Jack Ross, ed.: brief 24 (July 2002)
or, the Three-Colour Problem
Leonardo Pieraccioni, dir.: Il Ciclone [The Cyclone] (1996)
Mr. McLay says books are sacrosanct and he will encourage kids to read anything as long as it is not porn.– North Shore Times Advertiser (25 July, 2000)
The three colours are these: I leave the Rialto cinema, whistling “O Isis und Osiris” from Mozart’s Zauberflöte, having just watched the Italian film Il Ciclone, carrying a plain-wrapped copy of Bunny’s Buns, a Beeline double-novel from “The Den” in Newmarket.
I am, that is to say, participating in – or alluding to – three different levels of accomplishment: Mozart’s masterpiece mixes with the charming but essentially empty Cyclone and the aching aesthetic void of Bunny to form – what? Hardly a harmonious whole.
When Friendship Kills
from our children
& if anyone should
ask I’m sitting
in a room the
waiting for the rain
As I start up the car, The Magic Flute goes into the cassette player, and, lo! “Isis and Osiris” begins to play. A four-wheel drive in front of me on the rain-slick bridge has the licence plate: 4COLORS. Everything conspires to keep me to the point.
The libretto of The Magic Flute is generally regarded as fairly rubbishy. Emanuel Schikaneder was no Da Ponte. Almost the only interesting thing about it is the Freemasonry: Light battles with Dark in the form of the Apollonian Sarastro and sneaky Königin der Nacht. The doubled-up lovers Pamino / Tamina, Papageno / Papagena are stock types. It’s the music which makes it immortal.
The Cyclone may be fluff, but its heroine is more beautiful than death. As she threw her boomerang in a field of sunflowers, I thought my heart would stop. Her bronzed midriff is more terrible than an army with banners.
No one could see, so Bunny opened her legs wide beneath her desk. The air from the open window in front of her sent a pleasant coolness over her knees, up her moist, soft thighs, settling against the heated lips of her vagina. Ahh, so good to relax!– Lee Beckman, Bunny’s Buns (New York, 1989)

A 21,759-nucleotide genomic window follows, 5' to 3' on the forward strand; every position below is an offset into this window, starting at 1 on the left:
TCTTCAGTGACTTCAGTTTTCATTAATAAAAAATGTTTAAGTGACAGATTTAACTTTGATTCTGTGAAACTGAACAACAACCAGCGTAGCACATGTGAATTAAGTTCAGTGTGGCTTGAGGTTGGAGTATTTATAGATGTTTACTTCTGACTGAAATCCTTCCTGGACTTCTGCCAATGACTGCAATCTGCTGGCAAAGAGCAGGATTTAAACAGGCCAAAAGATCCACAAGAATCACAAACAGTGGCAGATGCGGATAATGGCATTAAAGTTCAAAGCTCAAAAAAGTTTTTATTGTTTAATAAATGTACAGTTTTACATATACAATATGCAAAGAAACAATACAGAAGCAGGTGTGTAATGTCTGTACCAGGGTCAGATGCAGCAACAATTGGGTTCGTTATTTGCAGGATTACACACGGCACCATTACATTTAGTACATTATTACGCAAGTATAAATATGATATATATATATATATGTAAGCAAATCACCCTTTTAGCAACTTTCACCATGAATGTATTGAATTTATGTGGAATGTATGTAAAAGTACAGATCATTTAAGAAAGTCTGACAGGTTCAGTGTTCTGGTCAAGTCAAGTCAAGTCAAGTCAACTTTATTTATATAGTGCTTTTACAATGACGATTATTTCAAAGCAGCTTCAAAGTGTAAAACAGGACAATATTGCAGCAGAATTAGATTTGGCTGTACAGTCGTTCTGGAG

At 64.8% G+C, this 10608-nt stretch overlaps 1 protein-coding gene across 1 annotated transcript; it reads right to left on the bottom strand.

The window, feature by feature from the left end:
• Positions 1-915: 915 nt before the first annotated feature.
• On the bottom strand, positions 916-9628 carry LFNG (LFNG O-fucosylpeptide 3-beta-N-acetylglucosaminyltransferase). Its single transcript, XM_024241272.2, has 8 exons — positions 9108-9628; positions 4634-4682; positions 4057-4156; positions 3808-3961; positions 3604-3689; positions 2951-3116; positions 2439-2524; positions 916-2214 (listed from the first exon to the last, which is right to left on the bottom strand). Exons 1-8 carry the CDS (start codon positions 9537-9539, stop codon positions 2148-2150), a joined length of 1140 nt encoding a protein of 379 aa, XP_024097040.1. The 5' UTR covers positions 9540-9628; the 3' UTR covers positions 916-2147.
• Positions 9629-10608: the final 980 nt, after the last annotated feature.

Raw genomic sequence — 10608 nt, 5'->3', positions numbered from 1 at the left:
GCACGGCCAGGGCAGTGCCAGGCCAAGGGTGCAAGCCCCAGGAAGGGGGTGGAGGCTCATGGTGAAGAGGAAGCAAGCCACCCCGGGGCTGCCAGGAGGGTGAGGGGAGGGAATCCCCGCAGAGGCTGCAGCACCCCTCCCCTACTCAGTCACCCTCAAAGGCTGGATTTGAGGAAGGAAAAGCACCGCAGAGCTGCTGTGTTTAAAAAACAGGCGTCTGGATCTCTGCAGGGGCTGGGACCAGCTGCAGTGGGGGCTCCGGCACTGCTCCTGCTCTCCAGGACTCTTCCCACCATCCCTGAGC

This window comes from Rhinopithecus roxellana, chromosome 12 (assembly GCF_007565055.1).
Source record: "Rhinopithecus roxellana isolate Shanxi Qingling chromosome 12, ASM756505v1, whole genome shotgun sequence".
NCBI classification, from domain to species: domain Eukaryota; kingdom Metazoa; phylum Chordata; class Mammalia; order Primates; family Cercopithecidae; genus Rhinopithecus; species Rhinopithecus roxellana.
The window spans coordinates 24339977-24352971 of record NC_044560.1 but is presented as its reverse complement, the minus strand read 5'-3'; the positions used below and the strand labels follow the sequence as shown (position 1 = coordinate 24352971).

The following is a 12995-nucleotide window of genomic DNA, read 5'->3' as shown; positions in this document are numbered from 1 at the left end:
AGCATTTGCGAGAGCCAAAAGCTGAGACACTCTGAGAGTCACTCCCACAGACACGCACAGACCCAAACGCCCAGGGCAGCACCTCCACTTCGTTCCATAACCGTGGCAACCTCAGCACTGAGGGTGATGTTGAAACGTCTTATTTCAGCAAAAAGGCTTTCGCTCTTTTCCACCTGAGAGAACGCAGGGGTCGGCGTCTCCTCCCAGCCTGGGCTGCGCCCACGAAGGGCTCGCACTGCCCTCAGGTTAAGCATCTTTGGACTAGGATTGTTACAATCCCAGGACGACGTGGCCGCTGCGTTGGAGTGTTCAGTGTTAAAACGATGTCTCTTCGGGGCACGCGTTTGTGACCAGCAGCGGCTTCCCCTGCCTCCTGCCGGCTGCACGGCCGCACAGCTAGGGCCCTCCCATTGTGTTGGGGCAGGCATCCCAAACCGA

What, then, of Bunny’s Buns? Why does it interest me more than the others? Music, beauty, spectacle .. they’ve got the lot. Is it because I see opportunities there? Prose this bad is beyond the reach of art. The author gropes for words he half-understands [“a dream-state of total abyss and unconscious absent-mindedness”] in a desperate quest to arouse. It is simple, primeval, functional. There’s something there.
Another person’s trouble can lift the mind.– Felicia’s Journey, dir. Atom Egoyan (1999)
The Magic Flute, it’s true, inspires me because of the badness of the libretto. I love the Grail Castle imagery, the serpent of ignorance – the gag, the dungeon – it’s music to me. I do read Homer for the story.
The Cyclone pleases by pandering to agreeable fantasies, but there’s not a lot that’s useful, in the final analysis. It’s neither fantastic nor realistic in a thorough-going way.
What interests me about the three together is this concept of the hybrid: the co-existence of divergent aesthetic levels. Britney Spears, budding pop-diva, is surprised that people find her skimpy tops and short skirts “sexy”, as she only wears them in order not to sweat too much. She may be surprised, but her record executives aren’t. Her morals may be (as she claims) “high”, but marketing is serious shit.
Us nice guys
suck at finishing last
Gonna open a can a whup-ass
on yo’ ass – prescribe a world
skim low to scavenge
scraps How can it feel
so good to stroke
of sleeping with a
friend (his wife went mad
the day after the
but he stuck
by her) … Q.E.D:
Okay, now, to fall
for a nice
There are lots of ways of admiring pop culture. You can patronise it, read it ironically as kitsch or camp. You can take it deadly seriously, and devise your own pantheon of “great artists” who transcend the motley rabble. I doubt that Britney Spears will please as long as Mozart, but she exemplifies for me the same process of the individual rejecting commodification: infantile crowd-pleasers who would shed their tainted roots.
What’s wrong with selling bangs for bucks? Nothing. Or rather, nothing except what’s already wrong with every exploitation of repressed desire in our grotesquely screwed-up society. The naiveté of Bunny’s Buns is what saves it from the snotty slickness of The Cyclone and its ilk: works that are vaguely arty, but detached from the exact.
A good heart these days
is hard to find– Feargal Sharkey
Perhaps good art’s got to be bad these days: we don’t deserve a Henry James. It’s got to be dirty to come across, and that means mixing it all up together. Così fan Tutte is clever, but Die Zauberflöte is sublime. Tainted ingredients lead to hybrid vigour. Britney and Bunny and Mozart are not so far apart.